Works of art become powerful when they can convey—or at least hint at—some kind of truth. This notion alone presumes that the artist knows something the average person does not. Creators help connect people with something that has always been known, deep down, but could never accurately be expressed.
But the balance between living in the moment and creating art out of living is not an easy one to master. Second Place, the latest novel from Rachel Cusk, grapples with a woman’s desire to do both. Lauded author of the Outline trilogy, Cusk returns with a stunning work about womanhood, self-acceptance, and the search for personal freedom.
The narrator, M, begins by disclosing that she encountered the devil many years ago on a train after stumbling upon an art gallery in Paris, where she was enraptured by the paintings of an artist she calls L. She recognized herself in those paintings, and her encounter with the devil subsequently caused her to pursue freedom instead of the life she was living—married with a child.
The book is set a decade and a half later at a marsh where M lives with her second husband, Tony, a quiet yet commanding man who helps her connect to the landscape and live a peaceful life. She starts to wonder if L, the artist, would like to paint the marsh landscape, as she still believes they share a deep kinship, even though they never met. She writes to him with the help of a connection and invites him to come stay at their “second place,” a guest house that she and Tony constructed for such a purpose.
L comes to the marsh with a fiery young woman named Brett, who has her own noteworthy ambitions, claiming to have had success in photography, medicine, sailing, and ballet. Hints are then dropped that some worldwide crisis is occurring, perhaps a pandemic, that brings in two additional guests—M’s daughter Justine and her boyfriend, Kurt. Among this unlikely group, friendships are formed, feelings are hurt, and passions are pursued; M also learns more of what it means to be a mother, an artist, and a human being.
M describes L as an “attractive man” who “emanated a kind of physical neutrality that I took personally and interpreted as a sign that he did not consider me to be truly a woman.”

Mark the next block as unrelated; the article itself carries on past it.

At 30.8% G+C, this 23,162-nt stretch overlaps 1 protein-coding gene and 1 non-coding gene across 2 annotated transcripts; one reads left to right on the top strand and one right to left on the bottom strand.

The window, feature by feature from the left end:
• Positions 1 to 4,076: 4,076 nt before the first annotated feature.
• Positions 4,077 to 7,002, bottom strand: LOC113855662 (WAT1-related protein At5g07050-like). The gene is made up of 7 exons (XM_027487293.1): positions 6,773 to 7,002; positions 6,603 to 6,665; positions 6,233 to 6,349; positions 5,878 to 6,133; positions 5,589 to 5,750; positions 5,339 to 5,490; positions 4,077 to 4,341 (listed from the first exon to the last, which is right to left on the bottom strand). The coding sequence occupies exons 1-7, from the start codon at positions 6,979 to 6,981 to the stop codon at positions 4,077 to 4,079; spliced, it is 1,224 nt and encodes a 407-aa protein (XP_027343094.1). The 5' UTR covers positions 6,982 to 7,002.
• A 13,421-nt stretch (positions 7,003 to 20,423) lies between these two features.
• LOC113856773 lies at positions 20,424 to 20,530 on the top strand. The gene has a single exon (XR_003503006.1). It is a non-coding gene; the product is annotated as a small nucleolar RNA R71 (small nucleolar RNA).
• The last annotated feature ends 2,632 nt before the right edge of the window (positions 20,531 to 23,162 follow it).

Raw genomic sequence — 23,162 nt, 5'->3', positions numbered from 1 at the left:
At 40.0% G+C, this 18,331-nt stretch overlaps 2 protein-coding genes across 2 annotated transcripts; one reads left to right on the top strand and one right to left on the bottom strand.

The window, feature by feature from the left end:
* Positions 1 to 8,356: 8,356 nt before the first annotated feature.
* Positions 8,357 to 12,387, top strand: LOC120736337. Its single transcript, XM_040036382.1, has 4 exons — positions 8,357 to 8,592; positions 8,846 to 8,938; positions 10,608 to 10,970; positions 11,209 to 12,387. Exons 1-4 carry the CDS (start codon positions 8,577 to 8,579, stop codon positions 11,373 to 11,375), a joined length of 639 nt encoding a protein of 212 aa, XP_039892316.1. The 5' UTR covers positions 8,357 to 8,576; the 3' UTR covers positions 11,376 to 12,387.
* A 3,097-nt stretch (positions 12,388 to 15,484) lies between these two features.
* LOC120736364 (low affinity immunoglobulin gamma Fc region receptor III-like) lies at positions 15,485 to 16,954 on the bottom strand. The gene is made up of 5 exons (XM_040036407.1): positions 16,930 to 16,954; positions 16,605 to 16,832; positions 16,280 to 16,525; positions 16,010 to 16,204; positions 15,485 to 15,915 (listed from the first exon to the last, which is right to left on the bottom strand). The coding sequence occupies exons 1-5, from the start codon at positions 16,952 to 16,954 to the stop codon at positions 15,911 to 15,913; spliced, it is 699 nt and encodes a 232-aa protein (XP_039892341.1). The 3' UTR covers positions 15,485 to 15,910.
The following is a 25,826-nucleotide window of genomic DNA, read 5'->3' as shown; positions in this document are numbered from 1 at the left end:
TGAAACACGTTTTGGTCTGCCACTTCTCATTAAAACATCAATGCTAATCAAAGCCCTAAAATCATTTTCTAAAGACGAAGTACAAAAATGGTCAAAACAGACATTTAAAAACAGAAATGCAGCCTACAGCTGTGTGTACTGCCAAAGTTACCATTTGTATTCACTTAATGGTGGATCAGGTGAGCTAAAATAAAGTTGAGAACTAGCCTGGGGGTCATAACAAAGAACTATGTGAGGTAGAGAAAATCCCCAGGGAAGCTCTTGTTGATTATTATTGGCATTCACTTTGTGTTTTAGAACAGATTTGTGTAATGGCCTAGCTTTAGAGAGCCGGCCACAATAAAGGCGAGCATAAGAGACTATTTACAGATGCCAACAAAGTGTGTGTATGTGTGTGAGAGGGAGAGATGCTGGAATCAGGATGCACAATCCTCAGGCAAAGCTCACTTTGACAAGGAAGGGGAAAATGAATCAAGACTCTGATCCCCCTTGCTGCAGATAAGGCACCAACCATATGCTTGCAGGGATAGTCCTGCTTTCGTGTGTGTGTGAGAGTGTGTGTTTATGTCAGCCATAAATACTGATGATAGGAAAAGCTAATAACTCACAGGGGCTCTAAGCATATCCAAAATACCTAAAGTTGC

M is over-analytical and seems to have little self-confidence, looking outward to find reassurance that she rarely receives. She notices the qualities in others that she wishes she herself had, creating an endearing character arc that Cusk spans with ease.
Through it all, M seems unsure whether she is in love with L or just wants him to see something true in her, for someone to see it. She craves his attention, and envies his maleness and ability to create.
“Not to have been born in a woman’s body was a piece of luck in the first place,” M says. She recurrently describes failing to use her femininity properly and believes herself ugly. In her initial encounter with L’s work, she remembers the “aura of male freedom” she saw in his paintings. When L starts to treat her coldly, it only confirms her insecurities.
Before she ever saw L’s paintings and left her old life, she was seeking that aura of male freedom. She felt that she could only find it through art and desperately wanted “to express or reflect some aspect of existence.” Now, again, she seeks the abundance that emanates from L to eschew her more practical life. All these years later, she still wants L to inspire her to create, to live freely, to be her true self.
She admits that referring to her guest house as the second place “pretty much summed up how I felt about myself and my life—that it had been a near miss.” A second, more artistic place that had always remained unattainable.
As the situation on the marsh changes with comings and goings, quarrels and illnesses, M shows a kind of acceptance, of herself and of reality. In a particularly stirring passage, she considers for the first time:
“The possibility that art—not just L’s art but the whole notion of art—might itself be a serpent, whispering in our ears, sapping away all our satisfaction and our belief in the things of this world with the idea that there was something higher and better within us which could never be equaled by what was right in front of us. The distance of art suddenly felt like nothing but the distance in myself, the coldest, loneliest distance in the world from true love and belonging.”
Instead of seeking the unreal, perhaps exploring reality itself allows us to better appreciate more modest satisfaction, and even love. And inhabiting the space between being a creator and an observer doesn’t make us insignificant.
Second Place is introspective and amusing, an impeccable work of art.
by Rachel Cusk
Farrar, Straus and Giroux
Published May 4, 2021